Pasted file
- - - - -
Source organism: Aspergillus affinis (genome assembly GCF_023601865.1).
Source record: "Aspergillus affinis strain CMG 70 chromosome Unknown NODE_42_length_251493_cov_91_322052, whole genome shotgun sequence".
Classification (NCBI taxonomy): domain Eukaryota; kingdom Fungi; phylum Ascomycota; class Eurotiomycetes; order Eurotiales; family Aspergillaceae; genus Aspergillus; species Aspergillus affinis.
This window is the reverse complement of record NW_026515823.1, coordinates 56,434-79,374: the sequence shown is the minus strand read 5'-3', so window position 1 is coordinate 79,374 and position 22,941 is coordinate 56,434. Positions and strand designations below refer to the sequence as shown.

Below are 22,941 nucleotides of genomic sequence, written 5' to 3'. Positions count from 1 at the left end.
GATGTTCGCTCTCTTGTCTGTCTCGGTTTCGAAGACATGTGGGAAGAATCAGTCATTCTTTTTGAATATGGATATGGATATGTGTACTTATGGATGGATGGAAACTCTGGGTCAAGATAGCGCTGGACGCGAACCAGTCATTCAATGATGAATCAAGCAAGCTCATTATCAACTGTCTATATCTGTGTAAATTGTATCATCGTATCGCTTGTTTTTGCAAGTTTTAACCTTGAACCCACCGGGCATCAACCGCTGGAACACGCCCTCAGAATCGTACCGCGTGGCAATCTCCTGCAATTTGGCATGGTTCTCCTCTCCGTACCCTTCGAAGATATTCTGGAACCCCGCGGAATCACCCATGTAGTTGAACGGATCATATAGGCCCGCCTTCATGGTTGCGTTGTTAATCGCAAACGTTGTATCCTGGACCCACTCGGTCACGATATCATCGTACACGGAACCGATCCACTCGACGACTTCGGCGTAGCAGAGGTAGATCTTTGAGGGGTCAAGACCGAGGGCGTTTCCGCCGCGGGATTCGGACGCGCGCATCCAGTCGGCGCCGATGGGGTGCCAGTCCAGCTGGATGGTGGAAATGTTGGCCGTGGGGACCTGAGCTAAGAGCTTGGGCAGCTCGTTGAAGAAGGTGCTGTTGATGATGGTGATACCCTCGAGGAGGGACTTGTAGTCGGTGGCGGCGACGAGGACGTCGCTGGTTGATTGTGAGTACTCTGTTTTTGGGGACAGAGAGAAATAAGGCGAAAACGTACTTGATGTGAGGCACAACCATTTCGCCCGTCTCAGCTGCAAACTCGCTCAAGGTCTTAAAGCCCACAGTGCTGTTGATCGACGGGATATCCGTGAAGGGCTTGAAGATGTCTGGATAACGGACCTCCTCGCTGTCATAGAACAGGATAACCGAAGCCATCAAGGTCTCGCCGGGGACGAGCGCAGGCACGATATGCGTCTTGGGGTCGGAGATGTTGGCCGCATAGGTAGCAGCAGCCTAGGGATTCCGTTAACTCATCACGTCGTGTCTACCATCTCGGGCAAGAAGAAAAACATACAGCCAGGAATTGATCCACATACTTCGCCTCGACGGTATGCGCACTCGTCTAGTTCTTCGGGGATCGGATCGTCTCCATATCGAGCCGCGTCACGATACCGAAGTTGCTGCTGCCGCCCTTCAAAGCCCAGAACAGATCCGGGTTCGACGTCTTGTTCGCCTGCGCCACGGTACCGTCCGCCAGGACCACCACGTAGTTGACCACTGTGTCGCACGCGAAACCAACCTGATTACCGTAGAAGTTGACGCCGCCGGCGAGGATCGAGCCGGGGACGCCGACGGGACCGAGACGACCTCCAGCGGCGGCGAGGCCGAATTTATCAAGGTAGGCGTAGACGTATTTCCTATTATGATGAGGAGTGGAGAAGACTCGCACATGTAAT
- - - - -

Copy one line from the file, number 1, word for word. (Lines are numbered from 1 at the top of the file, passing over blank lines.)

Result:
Source organism: Aspergillus affinis (genome assembly GCF_023601865.1).